On Earth day, we launched a big multimedia project at the Bangor Daily News covering the impact of the back-to-the-land movement, an influx of young, educated people who moved to Maine in the 70s in order to pursue a simpler way of living.
The project was several months in the making and couldn’t have been possible without the awesome teamwork of everyone involved: reporters Abigail Curtis, Aislinn Sarnacki, Chris Cousins and Emily Burnham; visuals editors Brian Feulner and Eric Zelz; editors Judy Long and Susan Young; senior editor Anthony Ronzio, and, like any project of this scale, the dozens of people in and out of the newsroom who helped us test the user experience.
We’ve done a few multimedia projects at the BDN over the past year. In June we published Proof, about Maine’s rape survivors struggle for justice. In October, we spent the night at the Bangor Area Homeless Shelter and shared their stories in a multimedia piece. In March we visited Isle au Haut and chronicled life on an island in the winter.
The process started with an idea last fall, and over a few conversations and preliminary reporting we split the idea into five major stories (chapters) that each reporter could tackle.
We drew inspiration from this project from several sources: Sports Illustrated’s amazing multimedia profile on Tim Tebow from last November, NPR’s interactive project Planet Money makes a T-Shirt, and building on some of the aesthetic and features we had already established in our earlier multimedia projects.
[Warning: here’s where it gets technical]
Because this was a project with so many contributors, having a way that reporters and editors could file and edit copy early and often into the prototype was essential. To do that I built a simpler PHP script that imported HTML from Google Docs (one for each chapter) and converted it into a JSON array of sections and paragraphs.
We host these projects on a CDN in order to keep them cheap and fast, and that works since they don’t really need any dynamic data processing. So the final project has to be entirely client-side — read: no htaccess or PHP.
So I got around this with my PHP script two ways. The first time I used it (for the Isle au Haut project), I had it pull updates from the Google Doc on cron every minute. That worked, but it was constantly running on my computer, even when I wasn’t working on the project. For The Good Life, I used LiveReload, an app that updates your browser every time you make a chance to a file, and I had it run the command to run the importer every time it updated my browser. Voila! Only updates when I’m working on the project.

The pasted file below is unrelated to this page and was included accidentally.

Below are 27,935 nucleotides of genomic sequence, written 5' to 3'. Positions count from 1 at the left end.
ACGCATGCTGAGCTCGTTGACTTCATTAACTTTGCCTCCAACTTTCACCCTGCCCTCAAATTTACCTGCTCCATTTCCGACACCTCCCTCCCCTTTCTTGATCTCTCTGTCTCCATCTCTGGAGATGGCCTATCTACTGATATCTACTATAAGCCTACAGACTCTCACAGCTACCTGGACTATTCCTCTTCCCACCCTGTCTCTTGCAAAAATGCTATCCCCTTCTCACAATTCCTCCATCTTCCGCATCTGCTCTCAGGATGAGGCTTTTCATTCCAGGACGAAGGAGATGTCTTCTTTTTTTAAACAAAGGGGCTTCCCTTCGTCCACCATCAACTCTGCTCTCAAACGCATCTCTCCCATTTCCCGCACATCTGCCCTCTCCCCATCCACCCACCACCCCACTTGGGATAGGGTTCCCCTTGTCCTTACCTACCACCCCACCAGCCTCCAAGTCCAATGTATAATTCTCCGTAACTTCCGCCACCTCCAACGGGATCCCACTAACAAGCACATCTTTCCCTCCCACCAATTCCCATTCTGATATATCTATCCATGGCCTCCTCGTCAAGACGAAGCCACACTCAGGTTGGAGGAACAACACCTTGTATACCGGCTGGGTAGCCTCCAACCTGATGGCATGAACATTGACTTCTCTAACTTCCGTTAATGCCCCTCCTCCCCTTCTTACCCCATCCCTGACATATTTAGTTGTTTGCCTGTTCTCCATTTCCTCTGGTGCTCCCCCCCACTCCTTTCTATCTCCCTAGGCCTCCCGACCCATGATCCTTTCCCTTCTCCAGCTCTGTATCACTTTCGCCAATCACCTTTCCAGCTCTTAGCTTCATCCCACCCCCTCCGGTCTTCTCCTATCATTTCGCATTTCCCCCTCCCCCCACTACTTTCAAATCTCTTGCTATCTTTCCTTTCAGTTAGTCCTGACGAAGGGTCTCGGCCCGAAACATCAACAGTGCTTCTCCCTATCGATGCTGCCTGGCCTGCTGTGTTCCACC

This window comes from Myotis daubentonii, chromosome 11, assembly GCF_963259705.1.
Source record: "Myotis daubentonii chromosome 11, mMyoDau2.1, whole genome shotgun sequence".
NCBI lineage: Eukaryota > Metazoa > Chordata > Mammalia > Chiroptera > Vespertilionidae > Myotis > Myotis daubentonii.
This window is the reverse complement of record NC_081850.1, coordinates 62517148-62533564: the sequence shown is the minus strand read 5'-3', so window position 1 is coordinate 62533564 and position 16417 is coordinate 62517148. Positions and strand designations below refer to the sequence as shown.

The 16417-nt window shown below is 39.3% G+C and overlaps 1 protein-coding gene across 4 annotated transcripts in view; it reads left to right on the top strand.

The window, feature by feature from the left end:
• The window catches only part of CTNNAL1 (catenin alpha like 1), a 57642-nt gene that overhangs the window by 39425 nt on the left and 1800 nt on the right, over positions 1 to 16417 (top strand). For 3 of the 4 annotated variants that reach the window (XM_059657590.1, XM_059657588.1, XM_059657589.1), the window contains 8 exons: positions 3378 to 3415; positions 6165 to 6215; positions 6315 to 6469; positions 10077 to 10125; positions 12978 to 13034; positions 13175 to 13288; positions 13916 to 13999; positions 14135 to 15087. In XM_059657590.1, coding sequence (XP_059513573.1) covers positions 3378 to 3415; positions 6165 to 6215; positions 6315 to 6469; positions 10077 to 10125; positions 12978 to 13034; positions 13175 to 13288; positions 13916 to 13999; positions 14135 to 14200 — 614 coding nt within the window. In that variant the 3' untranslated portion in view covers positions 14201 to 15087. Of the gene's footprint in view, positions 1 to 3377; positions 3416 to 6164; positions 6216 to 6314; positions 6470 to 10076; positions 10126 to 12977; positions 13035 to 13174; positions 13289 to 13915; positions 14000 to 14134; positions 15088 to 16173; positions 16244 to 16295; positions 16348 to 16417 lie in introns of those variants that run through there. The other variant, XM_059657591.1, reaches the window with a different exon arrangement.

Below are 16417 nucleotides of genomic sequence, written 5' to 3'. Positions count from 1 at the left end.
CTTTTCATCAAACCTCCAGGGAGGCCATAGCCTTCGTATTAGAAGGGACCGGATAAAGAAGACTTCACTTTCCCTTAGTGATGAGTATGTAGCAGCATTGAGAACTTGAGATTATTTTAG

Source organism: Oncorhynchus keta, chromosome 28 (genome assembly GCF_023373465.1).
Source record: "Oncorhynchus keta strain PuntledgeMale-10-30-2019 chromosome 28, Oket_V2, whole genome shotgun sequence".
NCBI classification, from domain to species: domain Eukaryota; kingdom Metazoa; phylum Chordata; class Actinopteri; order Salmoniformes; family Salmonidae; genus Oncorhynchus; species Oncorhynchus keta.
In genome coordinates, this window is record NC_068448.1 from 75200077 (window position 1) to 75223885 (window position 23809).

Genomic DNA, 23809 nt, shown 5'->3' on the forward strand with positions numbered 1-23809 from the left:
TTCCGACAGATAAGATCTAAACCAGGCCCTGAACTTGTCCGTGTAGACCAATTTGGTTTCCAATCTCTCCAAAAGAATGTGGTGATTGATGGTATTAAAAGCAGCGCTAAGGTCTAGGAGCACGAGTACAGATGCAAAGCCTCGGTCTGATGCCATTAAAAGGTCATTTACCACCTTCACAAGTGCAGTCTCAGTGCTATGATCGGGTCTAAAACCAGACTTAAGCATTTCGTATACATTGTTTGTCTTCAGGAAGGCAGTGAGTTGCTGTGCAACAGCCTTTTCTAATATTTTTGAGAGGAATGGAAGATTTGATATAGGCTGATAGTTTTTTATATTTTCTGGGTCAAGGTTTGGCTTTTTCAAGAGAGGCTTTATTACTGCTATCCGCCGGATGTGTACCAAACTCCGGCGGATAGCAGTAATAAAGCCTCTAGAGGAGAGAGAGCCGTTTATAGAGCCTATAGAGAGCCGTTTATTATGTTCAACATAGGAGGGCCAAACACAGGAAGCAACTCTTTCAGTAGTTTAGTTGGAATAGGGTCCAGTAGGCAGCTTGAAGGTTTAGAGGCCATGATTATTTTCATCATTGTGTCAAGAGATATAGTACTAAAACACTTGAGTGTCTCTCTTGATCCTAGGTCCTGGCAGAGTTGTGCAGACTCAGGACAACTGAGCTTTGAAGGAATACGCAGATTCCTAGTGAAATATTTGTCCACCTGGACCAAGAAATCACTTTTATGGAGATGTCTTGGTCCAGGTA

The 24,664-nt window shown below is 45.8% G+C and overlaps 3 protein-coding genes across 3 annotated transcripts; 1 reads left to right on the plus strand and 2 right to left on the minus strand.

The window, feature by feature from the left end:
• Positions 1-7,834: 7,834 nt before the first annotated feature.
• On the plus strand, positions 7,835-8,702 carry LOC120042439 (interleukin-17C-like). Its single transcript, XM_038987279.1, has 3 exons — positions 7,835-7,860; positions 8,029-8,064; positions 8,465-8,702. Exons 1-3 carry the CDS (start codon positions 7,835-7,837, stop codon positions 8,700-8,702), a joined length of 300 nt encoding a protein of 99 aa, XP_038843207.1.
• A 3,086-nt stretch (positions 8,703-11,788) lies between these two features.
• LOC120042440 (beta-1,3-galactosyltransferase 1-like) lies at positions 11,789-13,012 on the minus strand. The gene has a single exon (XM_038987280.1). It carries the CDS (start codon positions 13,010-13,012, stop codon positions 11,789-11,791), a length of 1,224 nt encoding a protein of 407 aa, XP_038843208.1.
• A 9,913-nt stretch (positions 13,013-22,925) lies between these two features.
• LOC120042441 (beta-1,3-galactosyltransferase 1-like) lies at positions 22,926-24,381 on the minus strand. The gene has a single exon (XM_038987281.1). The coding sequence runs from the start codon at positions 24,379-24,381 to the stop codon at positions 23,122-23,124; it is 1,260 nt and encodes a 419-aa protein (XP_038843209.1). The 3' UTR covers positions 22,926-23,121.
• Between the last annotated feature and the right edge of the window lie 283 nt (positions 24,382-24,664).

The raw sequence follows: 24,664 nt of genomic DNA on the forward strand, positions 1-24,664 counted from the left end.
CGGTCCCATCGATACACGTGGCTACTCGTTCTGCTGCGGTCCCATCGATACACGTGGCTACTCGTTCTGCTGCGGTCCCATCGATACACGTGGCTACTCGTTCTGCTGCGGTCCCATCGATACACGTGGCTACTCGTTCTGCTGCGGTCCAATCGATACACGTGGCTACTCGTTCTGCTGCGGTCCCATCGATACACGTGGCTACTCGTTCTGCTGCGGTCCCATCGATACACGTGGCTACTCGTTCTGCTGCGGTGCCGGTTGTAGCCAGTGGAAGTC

For the videos, I used VideoJS, which I used with our other projects. It’s really lightweight and has a very designer-friendly API.
Then there is a lot custom jQuery. I think the final custom files came to 19.5kb pre-compression. I had a lot of fun with this; we’d talk about the project and say, “can the music start at this place?” or “can we do something to get people to know to scroll”? and then I’d figure out how to make it happen.
As we were working on the project, I symlinked a folder on my localhost to my public Dropbox folder* so that everyone could see updates in real time as they were made and contribute feedback. If I was working at the same time as they made updates in the doc, the updates would appear in the piece moments later. I think this is so valuable in helping everyone, not just techie people, feel invested in the web production process. And it kept my sanity in check when we were doing mobile testing.
*Using Dropbox for production is a bad, bad idea, though. I had something still linked accidentally and they sent me a nastygram on Tuesday morning.
[Ok, end technical things]
I said it when we made Proof last summer and I’ll say it again, because I think it’s so important: These projects only work when all the contributors can work together, revising each piece bit by bit, to make sure that every piece is purposeful. There were many hours when we all sat together and walked through each piece, trying out how different video edits and web transitions would work together.
We knew that the project would be a time commitment for the average reader. Each story is about 1,000 words and each video is at least two minutes. So we decided to release the project Netflix-style: All five are available on the first day, but promote a different chapter each day on the homepage.
So far the response has exceeded our expectations. It’s nice to impress people with a great presentation, but I know it resonated the way it did because it was a great story, too.